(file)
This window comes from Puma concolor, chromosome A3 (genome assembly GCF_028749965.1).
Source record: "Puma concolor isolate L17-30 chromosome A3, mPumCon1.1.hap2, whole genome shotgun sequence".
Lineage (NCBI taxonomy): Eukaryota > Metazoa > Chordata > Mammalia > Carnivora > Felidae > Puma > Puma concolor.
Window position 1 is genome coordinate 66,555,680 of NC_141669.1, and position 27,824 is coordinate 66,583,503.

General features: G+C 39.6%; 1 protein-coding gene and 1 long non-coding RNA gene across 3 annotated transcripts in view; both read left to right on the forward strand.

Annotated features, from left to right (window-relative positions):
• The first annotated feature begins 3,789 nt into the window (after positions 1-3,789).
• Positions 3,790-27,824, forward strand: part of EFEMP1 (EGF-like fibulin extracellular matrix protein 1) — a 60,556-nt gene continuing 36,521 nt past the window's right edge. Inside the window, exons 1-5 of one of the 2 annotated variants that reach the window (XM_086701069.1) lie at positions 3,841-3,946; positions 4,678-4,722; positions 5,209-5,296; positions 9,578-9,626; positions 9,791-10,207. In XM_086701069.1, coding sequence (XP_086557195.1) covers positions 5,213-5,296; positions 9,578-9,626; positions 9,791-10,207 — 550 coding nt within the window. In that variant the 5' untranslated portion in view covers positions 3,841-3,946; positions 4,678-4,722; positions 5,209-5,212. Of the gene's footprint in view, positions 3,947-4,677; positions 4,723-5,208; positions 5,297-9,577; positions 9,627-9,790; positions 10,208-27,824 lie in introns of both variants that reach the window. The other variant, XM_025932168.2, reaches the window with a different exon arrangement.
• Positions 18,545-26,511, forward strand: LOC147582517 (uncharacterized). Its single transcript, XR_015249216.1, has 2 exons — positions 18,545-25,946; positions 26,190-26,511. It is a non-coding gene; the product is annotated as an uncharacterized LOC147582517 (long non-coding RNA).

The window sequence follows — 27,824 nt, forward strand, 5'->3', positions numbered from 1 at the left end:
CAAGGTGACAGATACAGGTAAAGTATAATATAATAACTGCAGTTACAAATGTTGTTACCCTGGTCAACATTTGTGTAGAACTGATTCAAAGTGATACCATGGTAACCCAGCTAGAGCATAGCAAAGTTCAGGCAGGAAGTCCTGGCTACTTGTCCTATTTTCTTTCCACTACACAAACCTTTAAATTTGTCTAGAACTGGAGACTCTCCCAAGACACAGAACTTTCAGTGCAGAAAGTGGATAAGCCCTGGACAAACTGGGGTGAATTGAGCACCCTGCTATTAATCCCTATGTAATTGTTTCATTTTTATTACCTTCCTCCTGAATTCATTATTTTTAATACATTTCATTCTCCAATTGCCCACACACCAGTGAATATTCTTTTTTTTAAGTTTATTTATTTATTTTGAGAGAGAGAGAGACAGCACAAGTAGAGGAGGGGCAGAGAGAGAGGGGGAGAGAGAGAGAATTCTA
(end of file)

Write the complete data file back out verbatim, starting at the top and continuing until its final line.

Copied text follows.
This window comes from Puma concolor, chromosome A3 (genome assembly GCF_028749965.1).
Source record: "Puma concolor isolate L17-30 chromosome A3, mPumCon1.1.hap2, whole genome shotgun sequence".
Lineage (NCBI taxonomy): Eukaryota > Metazoa > Chordata > Mammalia > Carnivora > Felidae > Puma > Puma concolor.
Window position 1 is genome coordinate 66,555,680 of NC_141669.1, and position 27,824 is coordinate 66,583,503.

General features: G+C 39.6%; 1 protein-coding gene and 1 long non-coding RNA gene across 3 annotated transcripts in view; both read left to right on the forward strand.

Annotated features, from left to right (window-relative positions):
• The first annotated feature begins 3,789 nt into the window (after positions 1-3,789).
• Positions 3,790-27,824, forward strand: part of EFEMP1 (EGF-like fibulin extracellular matrix protein 1) — a 60,556-nt gene continuing 36,521 nt past the window's right edge. Inside the window, exons 1-5 of one of the 2 annotated variants that reach the window (XM_086701069.1) lie at positions 3,841-3,946; positions 4,678-4,722; positions 5,209-5,296; positions 9,578-9,626; positions 9,791-10,207. In XM_086701069.1, coding sequence (XP_086557195.1) covers positions 5,213-5,296; positions 9,578-9,626; positions 9,791-10,207 — 550 coding nt within the window. In that variant the 5' untranslated portion in view covers positions 3,841-3,946; positions 4,678-4,722; positions 5,209-5,212. Of the gene's footprint in view, positions 3,947-4,677; positions 4,723-5,208; positions 5,297-9,577; positions 9,627-9,790; positions 10,208-27,824 lie in introns of both variants that reach the window. The other variant, XM_025932168.2, reaches the window with a different exon arrangement.
• Positions 18,545-26,511, forward strand: LOC147582517 (uncharacterized). Its single transcript, XR_015249216.1, has 2 exons — positions 18,545-25,946; positions 26,190-26,511. It is a non-coding gene; the product is annotated as an uncharacterized LOC147582517 (long non-coding RNA).

The window sequence follows — 27,824 nt, forward strand, 5'->3', positions numbered from 1 at the left end:
CAAGGTGACAGATACAGGTAAAGTATAATATAATAACTGCAGTTACAAATGTTGTTACCCTGGTCAACATTTGTGTAGAACTGATTCAAAGTGATACCATGGTAACCCAGCTAGAGCATAGCAAAGTTCAGGCAGGAAGTCCTGGCTACTTGTCCTATTTTCTTTCCACTACACAAACCTTTAAATTTGTCTAGAACTGGAGACTCTCCCAAGACACAGAACTTTCAGTGCAGAAAGTGGATAAGCCCTGGACAAACTGGGGTGAATTGAGCACCCTGCTATTAATCCCTATGTAATTGTTTCATTTTTATTACCTTCCTCCTGAATTCATTATTTTTAATACATTTCATTCTCCAATTGCCCACACACCAGTGAATATTCTTTTTTTTAAGTTTATTTATTTATTTTGAGAGAGAGAGAGACAGCACAAGTAGAGGAGGGGCAGAGAGAGAGGGGGAGAGAGAGAGAATTCTA